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September 2011 is the 18th anniversary of my arrival at the Museum when I started as a volunteer. I came straight from university as a fresh-faced graduate desperately seeking some work experience to pad out my CV. A brief 3 month spell of volunteering ultimately shaped my future career. Volunteers are vital to the running of the Museum but I would argue that this is not just a way for the Museum to get work done for nothing. Volunteers also gain valuable experience to help them with their futures. Some of my previous volunteers have gone on to jobs in the museum sector, to postgraduate degrees and even to industry.

 

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My current volunteers Johanna and Daryl working in the Micropalaeontology Library

 

To recruit volunteers we first have to write a simple task description that gets advertised on the Museum's website and prospective volunteers are asked to apply. My two current volunteers Johanna and Daryl were recruited because of the skills they could offer to the museum but also because the tasks needing doing suited the directions they wish to take in their careers.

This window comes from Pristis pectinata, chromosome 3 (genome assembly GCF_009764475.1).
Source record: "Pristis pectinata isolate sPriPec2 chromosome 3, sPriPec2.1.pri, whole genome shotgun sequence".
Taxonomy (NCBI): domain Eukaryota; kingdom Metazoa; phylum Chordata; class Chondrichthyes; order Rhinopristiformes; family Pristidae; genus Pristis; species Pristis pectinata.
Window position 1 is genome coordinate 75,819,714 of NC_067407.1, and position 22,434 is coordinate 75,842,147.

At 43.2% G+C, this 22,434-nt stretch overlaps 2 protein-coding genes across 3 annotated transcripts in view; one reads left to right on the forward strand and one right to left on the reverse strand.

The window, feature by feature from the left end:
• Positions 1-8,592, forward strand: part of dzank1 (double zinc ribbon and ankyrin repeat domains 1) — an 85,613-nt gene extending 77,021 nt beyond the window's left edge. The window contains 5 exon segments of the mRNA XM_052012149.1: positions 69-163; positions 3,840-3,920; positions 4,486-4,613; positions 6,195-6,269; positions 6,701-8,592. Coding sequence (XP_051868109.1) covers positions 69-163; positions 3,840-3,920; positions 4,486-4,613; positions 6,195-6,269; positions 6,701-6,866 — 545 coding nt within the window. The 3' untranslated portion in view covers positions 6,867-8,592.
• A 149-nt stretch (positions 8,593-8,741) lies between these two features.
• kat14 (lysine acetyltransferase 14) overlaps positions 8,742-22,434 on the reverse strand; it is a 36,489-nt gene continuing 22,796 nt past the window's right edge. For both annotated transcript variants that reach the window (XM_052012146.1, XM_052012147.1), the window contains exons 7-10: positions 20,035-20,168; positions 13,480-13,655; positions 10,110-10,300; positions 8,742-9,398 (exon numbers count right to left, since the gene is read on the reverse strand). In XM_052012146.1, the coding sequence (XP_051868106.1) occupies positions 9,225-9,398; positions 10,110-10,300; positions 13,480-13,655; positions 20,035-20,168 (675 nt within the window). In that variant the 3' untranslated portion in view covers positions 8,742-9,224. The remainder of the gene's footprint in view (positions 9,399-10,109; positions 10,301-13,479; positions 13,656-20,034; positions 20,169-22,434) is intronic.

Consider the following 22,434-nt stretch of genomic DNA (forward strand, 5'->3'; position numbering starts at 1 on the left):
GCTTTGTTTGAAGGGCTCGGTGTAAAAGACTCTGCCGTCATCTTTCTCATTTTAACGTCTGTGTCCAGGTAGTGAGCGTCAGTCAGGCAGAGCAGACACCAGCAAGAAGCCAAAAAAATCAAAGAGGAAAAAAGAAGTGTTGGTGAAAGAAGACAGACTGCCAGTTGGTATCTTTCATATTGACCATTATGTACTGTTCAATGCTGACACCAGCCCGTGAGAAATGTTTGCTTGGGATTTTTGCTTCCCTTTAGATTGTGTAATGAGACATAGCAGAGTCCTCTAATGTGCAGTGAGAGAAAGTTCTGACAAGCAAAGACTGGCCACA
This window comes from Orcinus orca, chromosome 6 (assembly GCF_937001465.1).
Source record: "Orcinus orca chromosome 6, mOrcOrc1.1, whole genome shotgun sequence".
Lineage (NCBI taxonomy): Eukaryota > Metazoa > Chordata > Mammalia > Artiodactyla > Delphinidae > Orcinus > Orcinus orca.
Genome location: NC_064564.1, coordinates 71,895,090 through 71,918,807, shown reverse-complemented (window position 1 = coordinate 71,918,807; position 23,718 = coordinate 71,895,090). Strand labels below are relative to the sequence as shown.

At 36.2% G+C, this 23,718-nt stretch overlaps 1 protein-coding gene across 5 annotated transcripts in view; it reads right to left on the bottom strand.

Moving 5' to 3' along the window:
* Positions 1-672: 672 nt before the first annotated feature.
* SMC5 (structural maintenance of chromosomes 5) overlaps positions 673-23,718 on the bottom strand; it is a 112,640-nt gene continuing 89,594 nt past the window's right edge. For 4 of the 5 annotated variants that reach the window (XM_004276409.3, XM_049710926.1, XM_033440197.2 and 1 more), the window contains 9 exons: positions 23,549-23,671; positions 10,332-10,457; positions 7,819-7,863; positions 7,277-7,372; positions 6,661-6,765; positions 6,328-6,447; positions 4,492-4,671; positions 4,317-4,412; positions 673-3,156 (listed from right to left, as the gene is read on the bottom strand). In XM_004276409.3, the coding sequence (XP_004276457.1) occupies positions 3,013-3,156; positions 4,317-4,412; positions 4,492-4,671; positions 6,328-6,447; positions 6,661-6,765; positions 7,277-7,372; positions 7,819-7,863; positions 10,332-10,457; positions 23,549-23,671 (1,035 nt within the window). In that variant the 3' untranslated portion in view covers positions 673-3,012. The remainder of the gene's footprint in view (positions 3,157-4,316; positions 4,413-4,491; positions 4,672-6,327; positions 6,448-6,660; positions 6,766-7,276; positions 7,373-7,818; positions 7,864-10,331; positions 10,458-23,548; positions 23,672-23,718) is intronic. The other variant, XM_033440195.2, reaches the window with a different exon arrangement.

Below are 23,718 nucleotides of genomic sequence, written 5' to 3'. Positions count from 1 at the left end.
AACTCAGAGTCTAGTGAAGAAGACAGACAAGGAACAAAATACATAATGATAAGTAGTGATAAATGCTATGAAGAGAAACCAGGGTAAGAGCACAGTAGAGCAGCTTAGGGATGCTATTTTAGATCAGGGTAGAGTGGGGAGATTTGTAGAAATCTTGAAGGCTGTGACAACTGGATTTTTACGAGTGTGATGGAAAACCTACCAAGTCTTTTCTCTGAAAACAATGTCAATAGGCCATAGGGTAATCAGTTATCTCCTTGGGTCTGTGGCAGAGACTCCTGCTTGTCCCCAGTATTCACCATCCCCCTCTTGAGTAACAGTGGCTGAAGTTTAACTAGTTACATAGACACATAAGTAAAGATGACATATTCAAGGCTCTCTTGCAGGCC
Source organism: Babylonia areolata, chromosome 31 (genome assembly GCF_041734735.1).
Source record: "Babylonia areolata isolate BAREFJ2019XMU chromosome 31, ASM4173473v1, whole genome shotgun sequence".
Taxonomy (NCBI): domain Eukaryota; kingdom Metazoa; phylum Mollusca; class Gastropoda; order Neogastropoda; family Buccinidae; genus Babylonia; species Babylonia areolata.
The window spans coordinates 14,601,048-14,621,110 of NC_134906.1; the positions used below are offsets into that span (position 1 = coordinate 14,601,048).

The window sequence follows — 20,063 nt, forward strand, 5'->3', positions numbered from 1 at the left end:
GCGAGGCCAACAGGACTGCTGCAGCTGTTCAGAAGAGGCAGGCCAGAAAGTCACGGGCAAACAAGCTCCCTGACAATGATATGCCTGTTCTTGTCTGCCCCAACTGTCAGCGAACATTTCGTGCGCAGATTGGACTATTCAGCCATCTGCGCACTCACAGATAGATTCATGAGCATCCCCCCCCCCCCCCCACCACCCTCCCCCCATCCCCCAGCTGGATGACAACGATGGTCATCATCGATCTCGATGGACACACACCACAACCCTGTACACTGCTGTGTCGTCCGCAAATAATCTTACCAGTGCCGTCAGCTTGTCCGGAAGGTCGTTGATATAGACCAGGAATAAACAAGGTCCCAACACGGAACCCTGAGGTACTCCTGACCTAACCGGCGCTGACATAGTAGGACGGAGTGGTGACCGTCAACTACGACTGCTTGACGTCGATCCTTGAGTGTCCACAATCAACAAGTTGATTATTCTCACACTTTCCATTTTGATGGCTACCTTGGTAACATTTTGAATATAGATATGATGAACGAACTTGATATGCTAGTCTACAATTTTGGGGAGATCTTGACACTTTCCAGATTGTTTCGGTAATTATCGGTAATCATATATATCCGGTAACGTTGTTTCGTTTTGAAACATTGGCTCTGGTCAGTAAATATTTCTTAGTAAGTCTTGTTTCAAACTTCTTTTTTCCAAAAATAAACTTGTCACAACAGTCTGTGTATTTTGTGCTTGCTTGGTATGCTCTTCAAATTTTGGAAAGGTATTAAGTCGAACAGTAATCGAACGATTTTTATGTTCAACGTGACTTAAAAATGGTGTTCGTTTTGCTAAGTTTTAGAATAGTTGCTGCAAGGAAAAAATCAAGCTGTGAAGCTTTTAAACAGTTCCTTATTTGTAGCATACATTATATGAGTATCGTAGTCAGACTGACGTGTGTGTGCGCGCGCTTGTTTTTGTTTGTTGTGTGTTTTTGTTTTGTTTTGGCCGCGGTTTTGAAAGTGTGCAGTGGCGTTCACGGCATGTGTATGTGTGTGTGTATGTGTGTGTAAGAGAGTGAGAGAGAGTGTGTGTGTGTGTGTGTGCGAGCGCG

Johanna is considering training to become an archivist. She originally did a Zoology degree and has always been passionate about the Natural World. "I chose this project because it gave me the opportunity to find out what this kind of work would be like in a Natural History context.
I am enjoying the process of being involved in this project and the historic context of the subject in a museum environment. The experience so far indicates to me that I would really enjoy being an archivist in a Natural History context."
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Some of the references that have been sorted by Johanna and Daryl

 

Initially Johanna and Daryl both worked on a project checking potentially duplicate scientific literature against lists of materials we have in the Museum already. Over the last 10 years we have accumulated vast quantities of micropalaeontological books and offprints, many of which are duplicate. We are under pressure for space so we need to identify which items can be disposed of to make room for our ever expanding fossil collections. These items are often consulted by visitors to the collections and are a useful resource in managing and documenting the fossil collections we hold.